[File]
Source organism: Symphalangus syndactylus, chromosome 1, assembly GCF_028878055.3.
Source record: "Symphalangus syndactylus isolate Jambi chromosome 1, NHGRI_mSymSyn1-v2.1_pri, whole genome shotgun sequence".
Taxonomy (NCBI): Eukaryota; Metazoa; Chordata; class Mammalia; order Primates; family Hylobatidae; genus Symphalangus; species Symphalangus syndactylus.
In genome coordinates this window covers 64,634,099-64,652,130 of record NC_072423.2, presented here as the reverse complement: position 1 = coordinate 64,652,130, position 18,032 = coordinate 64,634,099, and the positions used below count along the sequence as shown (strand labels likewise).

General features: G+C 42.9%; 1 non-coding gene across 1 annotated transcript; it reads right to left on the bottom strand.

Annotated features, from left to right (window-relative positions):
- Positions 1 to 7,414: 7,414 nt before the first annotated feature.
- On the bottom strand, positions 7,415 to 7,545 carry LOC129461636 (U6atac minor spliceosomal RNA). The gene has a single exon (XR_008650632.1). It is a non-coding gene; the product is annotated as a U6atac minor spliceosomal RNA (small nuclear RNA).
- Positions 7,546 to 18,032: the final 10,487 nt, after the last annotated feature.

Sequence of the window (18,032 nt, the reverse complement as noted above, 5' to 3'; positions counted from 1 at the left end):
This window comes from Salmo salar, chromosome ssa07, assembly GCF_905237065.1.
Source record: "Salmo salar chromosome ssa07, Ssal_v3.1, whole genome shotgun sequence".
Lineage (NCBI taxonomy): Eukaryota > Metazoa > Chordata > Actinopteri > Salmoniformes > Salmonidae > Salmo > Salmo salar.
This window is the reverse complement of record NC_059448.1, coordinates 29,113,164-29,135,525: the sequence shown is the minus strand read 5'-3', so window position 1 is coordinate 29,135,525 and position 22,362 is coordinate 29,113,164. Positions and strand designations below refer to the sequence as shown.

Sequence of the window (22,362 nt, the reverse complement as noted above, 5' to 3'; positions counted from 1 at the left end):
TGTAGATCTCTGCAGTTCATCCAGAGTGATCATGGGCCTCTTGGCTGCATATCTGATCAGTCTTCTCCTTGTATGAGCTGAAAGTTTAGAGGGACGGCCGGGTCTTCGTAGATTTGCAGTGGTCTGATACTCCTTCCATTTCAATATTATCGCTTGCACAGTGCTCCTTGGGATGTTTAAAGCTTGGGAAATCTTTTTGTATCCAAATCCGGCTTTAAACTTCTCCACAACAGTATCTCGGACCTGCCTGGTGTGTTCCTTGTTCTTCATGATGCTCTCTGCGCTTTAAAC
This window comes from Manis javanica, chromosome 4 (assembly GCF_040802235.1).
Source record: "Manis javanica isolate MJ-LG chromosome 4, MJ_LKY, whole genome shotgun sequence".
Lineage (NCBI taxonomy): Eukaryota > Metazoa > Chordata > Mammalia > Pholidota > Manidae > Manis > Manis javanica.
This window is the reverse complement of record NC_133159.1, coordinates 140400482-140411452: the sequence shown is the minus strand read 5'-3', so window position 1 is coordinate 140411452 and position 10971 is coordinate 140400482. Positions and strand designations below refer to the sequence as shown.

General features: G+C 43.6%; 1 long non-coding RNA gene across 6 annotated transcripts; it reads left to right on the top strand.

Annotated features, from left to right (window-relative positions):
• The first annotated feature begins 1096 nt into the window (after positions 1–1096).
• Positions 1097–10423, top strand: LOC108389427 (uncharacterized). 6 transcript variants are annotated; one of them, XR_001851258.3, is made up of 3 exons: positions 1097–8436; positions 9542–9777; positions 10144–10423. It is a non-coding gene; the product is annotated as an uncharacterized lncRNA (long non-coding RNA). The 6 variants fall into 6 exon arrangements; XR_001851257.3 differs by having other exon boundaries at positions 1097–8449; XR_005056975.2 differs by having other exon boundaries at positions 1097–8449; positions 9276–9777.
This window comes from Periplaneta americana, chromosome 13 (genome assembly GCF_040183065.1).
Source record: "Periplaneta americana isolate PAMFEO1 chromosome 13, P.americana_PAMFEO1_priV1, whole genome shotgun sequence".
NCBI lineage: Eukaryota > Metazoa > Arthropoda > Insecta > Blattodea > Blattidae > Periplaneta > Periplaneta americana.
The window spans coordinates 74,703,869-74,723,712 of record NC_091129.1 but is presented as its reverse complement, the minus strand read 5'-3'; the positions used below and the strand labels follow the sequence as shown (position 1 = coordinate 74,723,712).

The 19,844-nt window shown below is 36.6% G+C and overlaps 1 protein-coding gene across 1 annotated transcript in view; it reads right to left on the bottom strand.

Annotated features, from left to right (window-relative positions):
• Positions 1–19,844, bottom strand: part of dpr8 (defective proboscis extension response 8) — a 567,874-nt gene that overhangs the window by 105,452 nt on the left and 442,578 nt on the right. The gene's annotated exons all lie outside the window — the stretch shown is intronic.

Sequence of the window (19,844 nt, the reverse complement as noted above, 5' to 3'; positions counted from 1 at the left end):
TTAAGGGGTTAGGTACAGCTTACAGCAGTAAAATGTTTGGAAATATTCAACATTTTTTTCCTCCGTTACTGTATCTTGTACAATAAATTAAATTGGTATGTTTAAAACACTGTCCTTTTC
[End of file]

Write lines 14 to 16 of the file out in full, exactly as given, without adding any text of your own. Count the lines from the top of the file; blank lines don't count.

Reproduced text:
This window is the reverse complement of record NC_059448.1, coordinates 29,113,164-29,135,525: the sequence shown is the minus strand read 5'-3', so window position 1 is coordinate 29,135,525 and position 22,362 is coordinate 29,113,164. Positions and strand designations below refer to the sequence as shown.

Sequence of the window (22,362 nt, the reverse complement as noted above, 5' to 3'; positions counted from 1 at the left end):
TGTAGATCTCTGCAGTTCATCCAGAGTGATCATGGGCCTCTTGGCTGCATATCTGATCAGTCTTCTCCTTGTATGAGCTGAAAGTTTAGAGGGACGGCCGGGTCTTCGTAGATTTGCAGTGGTCTGATACTCCTTCCATTTCAATATTATCGCTTGCACAGTGCTCCTTGGGATGTTTAAAGCTTGGGAAATCTTTTTGTATCCAAATCCGGCTTTAAACTTCTCCACAACAGTATCTCGGACCTGCCTGGTGTGTTCCTTGTTCTTCATGATGCTCTCTGCGCTTTAAAC